Morrisons’ focus on producing its own food through its vertically integrated manufacturing businesses has provided the supermarket with some challenges as it has overhauled its IT infrastructure, finance director Richard Pennycook tells just-food. Glynn Davis looks at the solutions that the retailer has found.
With three meat processing factories, two bakeries, four fruit and vegetable packing houses, four food preparation factories, the Flower World wholesale business and a sea food operation, Morrisons is no ordinary food retailer.
It’s a fully-fledged vertically integrated business that is now “few and far between” around the world, according to Morrisons group finance director Richard Pennycook, who suggests this model brought unique challenges when it started planning a radical overhaul of its IT infrastructure.
“We’ve a different supply chain model. We sort, grade and pack [produce]. And we also take stuff apart – as we take animals apart in our abattoirs,” he says.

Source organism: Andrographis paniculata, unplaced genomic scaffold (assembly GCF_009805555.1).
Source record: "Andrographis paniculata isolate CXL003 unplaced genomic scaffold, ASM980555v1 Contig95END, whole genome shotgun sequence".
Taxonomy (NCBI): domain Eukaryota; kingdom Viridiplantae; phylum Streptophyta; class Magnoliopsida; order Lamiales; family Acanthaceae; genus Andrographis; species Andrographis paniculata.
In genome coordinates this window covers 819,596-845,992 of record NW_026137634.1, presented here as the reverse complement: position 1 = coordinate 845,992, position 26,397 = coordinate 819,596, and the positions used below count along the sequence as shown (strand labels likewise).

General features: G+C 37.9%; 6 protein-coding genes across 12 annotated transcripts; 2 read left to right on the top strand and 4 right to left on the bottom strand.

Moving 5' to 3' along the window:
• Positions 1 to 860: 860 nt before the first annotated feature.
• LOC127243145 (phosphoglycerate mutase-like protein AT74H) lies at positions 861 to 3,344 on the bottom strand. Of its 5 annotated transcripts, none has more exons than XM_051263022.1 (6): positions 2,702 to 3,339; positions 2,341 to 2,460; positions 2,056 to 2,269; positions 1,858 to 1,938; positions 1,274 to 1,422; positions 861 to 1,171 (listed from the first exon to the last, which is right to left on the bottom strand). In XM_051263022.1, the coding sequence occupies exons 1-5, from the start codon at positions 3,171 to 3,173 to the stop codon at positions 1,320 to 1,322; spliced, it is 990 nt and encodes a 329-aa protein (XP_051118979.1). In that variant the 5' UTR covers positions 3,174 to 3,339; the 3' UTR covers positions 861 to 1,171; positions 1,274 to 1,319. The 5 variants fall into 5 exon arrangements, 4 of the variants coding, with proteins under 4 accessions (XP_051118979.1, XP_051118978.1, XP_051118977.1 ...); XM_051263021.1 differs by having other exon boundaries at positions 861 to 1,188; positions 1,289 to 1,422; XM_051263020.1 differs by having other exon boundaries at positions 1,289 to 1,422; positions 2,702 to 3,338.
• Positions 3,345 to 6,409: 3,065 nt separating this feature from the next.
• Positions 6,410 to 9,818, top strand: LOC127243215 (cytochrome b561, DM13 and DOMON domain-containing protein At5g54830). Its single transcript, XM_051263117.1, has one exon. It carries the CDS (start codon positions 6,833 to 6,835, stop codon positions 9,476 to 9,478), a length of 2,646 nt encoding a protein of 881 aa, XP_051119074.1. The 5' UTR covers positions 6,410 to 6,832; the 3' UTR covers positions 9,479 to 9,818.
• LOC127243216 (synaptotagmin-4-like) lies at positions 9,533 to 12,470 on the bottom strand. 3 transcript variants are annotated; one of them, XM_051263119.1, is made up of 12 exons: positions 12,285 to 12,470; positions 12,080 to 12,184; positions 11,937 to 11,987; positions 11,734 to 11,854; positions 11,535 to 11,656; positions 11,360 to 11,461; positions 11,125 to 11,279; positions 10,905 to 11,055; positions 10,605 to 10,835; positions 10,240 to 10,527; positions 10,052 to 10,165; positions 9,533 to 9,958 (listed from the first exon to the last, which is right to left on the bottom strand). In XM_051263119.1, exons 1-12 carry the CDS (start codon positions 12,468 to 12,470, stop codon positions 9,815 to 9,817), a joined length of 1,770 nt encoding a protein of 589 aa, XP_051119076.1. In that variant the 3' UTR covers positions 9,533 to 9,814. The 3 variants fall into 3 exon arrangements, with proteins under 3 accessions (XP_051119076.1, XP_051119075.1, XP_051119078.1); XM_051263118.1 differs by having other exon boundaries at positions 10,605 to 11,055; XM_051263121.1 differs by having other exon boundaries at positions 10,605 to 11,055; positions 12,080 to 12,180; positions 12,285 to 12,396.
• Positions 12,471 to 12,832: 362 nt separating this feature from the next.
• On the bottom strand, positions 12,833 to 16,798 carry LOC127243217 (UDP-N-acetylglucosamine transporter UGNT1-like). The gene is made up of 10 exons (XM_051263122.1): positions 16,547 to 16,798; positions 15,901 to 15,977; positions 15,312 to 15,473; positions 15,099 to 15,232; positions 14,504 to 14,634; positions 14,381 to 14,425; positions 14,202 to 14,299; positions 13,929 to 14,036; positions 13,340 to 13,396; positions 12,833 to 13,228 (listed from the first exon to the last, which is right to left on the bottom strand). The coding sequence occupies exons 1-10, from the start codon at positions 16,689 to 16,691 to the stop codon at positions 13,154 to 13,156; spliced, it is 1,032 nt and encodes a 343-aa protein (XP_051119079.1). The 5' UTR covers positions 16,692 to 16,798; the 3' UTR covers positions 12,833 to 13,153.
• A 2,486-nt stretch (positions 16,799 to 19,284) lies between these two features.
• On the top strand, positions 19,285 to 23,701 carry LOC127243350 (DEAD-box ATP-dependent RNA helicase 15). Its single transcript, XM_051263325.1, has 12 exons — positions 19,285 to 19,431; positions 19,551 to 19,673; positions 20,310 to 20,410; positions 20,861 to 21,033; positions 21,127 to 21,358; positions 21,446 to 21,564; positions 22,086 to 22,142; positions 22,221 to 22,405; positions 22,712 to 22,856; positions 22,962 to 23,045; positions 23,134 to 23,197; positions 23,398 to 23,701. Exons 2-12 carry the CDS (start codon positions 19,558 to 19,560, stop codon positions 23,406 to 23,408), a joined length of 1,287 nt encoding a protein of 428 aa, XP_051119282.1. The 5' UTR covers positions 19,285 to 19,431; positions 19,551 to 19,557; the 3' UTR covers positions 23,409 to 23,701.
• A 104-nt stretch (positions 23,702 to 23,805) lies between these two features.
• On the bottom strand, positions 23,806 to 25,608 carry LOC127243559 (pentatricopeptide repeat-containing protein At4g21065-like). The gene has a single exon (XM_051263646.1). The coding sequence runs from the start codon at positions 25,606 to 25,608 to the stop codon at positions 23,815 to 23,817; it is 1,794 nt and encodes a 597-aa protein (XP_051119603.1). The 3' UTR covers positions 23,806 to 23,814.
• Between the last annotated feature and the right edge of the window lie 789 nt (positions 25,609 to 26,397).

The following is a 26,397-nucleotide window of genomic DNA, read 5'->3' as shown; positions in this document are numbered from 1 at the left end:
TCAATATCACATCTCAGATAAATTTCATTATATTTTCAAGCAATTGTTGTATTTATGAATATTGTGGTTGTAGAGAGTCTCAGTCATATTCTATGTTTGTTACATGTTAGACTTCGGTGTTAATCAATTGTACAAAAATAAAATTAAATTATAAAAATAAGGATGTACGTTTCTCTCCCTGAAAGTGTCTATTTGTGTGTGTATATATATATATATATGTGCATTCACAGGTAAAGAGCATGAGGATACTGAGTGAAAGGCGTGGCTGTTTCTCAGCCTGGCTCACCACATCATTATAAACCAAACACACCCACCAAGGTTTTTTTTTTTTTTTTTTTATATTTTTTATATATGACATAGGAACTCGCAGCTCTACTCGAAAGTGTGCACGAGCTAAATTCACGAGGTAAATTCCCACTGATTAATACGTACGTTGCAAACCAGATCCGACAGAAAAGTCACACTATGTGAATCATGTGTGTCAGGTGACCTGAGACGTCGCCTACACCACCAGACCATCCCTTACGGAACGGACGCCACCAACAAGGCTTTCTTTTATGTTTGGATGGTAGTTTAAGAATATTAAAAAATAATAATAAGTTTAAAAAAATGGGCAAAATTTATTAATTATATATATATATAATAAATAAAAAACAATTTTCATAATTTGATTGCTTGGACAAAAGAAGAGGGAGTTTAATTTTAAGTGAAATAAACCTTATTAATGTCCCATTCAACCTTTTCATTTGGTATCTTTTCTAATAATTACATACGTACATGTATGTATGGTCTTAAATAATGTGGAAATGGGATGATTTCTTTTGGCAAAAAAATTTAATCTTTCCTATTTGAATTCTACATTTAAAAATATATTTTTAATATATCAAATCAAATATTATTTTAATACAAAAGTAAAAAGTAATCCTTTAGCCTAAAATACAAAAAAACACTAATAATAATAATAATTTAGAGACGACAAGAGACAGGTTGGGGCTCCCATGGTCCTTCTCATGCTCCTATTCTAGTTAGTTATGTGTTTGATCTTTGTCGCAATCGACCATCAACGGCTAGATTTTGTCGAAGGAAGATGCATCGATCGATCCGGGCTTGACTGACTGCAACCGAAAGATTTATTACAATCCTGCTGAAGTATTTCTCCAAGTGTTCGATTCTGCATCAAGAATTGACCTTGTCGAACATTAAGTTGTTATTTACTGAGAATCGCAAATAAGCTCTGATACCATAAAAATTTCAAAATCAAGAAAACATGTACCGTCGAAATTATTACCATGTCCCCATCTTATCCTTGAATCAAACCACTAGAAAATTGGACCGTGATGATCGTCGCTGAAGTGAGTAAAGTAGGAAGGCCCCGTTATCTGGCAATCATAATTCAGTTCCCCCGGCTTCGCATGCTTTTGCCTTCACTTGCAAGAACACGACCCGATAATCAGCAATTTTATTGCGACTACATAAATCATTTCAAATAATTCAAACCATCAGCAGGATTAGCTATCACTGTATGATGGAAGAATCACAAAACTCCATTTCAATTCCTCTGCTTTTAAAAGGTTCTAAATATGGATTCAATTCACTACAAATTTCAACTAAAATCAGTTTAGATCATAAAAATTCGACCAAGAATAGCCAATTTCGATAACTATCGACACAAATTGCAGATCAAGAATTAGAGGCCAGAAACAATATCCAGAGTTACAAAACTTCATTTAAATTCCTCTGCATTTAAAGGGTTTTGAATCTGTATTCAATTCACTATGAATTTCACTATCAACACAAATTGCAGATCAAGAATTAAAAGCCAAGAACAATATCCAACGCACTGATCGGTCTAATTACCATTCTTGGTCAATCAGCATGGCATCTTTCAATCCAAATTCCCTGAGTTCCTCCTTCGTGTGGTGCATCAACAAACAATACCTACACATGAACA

With this activity running alongside the group’s UK-wide store portfolio and a planned internet operation, the combination creates a complex scenario.
Dubbed ‘Evolve’ the group’s GBP300m (US$479.7m) six-year transformational IT project began in 2007 – in the aftermath of its major acquisition of Safeway – and will run through to 2013 and beyond.
After the Safeway deal, the group realised its IT systems were simply not fit for purpose, recalls Pennycook.
“Our IT was holding the business back. People in the office were still using black and green [monitor] screens. A simple promotion of six bottles of wine for the price of five took six months to programme and to give colleagues discounts on their food purchases took nine months.”
Such was the change needed to improve this scenario that Pennycook says Evolve became the “biggest IT transformation project in the world”.